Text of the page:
I never trust a quoted value without having at least a little understanding as to what the value truly represents and how it was measured or derived. If you’ve ever felt inferior when someone quotes values or ranges of values at you take solace in the fact that there’s a fair chance they live on the surface of the pond of understanding and really don’t know how deep that pond is.
To see a value, be it U or otherwise, without units defined after it is kind of like going into a shop and asking:
“Can I have 3 please”
. “Of course sir, 3 of what though?”
. “3 bananas?”
. “3 magazines maybe?”
. “Security to aisle 4 please…”
The units of U-value are, in SI:
(It’s only the US, Liberia and Berma who have not adopted SI as a national standard, I’m sticking with the vox populi here).
W is watts, SI unit of power. As an aside power is the amount of energy per time ‘flowing’ / ‘moving’. Energy is Joules (J), time is seconds (s) so a Watt is a J/s. The units of kWh, the thing you actually pay the electricity supplier for, comes out as Joules, more on that some other time.
K is Kelvin, 0 K is absolute zero, weird stuff happens there, probably matter can’t exist or somesuch. A 1 K temperature rise is the same as a 1 degree Celsius (degC) temperature rise. The unit of temperature in the U-value is actually a temperature rise so you can use degC instead of K.
m2 is the SI unit of area. 1 m2 is the surface area of a big LCD TV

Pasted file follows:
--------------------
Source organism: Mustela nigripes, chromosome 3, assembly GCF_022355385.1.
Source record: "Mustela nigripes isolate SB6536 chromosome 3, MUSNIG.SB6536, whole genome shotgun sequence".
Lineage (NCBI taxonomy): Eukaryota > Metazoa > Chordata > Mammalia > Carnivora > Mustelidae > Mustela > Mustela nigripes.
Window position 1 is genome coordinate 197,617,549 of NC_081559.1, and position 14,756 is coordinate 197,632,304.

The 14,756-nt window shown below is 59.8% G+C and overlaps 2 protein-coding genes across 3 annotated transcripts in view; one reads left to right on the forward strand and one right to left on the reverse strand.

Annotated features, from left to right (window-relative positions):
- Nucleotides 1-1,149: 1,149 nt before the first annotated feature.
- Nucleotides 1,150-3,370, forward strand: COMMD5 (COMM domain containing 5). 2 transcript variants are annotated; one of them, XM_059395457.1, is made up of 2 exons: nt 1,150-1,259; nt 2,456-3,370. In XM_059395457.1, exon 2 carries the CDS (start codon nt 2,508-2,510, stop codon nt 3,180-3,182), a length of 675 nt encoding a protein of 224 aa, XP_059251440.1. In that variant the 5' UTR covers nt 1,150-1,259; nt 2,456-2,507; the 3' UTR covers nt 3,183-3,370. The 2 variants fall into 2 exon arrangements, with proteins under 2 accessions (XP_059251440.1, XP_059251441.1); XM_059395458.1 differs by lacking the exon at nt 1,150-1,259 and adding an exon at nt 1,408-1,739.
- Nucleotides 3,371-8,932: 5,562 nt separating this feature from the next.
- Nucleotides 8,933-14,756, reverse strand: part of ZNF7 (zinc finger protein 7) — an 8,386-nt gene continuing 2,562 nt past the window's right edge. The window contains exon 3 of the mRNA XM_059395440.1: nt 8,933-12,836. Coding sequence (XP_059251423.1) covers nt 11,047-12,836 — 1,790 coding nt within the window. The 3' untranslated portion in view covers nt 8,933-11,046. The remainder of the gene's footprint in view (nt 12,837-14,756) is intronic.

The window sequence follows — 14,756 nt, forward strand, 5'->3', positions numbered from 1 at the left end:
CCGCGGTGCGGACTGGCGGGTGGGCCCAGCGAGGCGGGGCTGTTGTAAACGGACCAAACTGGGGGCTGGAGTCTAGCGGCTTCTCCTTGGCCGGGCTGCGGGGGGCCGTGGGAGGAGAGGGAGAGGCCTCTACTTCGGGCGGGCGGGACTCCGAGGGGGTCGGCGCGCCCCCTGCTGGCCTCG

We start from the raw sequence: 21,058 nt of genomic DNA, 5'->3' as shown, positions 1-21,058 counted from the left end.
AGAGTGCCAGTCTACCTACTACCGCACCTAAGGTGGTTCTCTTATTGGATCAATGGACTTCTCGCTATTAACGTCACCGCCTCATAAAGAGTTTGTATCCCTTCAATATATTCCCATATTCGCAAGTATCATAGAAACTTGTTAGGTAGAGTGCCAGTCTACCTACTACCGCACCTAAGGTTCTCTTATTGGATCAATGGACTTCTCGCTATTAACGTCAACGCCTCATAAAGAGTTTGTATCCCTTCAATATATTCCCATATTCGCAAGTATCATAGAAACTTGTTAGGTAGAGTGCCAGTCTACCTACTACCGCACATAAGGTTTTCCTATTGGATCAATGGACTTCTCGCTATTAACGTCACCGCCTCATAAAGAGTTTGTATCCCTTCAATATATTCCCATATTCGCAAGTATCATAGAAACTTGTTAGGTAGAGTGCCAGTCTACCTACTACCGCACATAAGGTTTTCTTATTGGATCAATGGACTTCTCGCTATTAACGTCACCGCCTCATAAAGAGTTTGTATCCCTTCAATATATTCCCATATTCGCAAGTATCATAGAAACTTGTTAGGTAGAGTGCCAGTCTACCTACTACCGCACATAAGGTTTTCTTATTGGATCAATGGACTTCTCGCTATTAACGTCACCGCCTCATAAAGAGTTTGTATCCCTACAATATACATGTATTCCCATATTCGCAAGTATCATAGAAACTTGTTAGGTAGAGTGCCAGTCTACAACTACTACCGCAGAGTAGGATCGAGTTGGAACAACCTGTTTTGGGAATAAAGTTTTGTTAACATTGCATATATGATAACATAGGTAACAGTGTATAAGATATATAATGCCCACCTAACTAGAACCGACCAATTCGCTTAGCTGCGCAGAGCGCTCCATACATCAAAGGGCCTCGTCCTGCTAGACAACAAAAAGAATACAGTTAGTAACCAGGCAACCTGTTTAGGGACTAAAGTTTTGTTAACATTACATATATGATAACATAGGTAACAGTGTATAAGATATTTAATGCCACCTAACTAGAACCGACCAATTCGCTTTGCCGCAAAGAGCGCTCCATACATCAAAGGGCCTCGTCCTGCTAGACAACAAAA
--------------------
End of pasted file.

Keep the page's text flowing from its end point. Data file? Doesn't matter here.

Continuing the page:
I find it easiest to think of a U-value as:
W/degC / m2
Watts per degC temperature rise per unit area
A degC temperature rise is a good thing from a built environment heating perspective. If it’s cold outside the house then you’d like to have a temperature rise up to warm comfortable temperatures inside the house.
Watts are baddies, they cost money, you’d like to not have many of those to acheve your nice comfy temperature rise up to internal room temperatures
m2 is a bit neutral, rather the surface area is just a matter of fact of how big say your house is or how big your windows are.
So, W/degC is the ‘ease’ by which heat can leave the inside of a building to the outside. If it’s big then loads of Watts can leave with only a small degC temperature rise from outside (cold) to just a little warmer inside. If it’s low then you only need a few Watts to achieve a big temperature rise from chilly outside to nice, warm and cosy inside.
So the U-value is the ease that the heat can leave a building over a given area. Low is good, high is bad.
More next time on how a U-value is actually a composite of a number of different resistances the Watts have to pass through on their route from the inside to the outside.
12 January 2010, Ross-on-Wye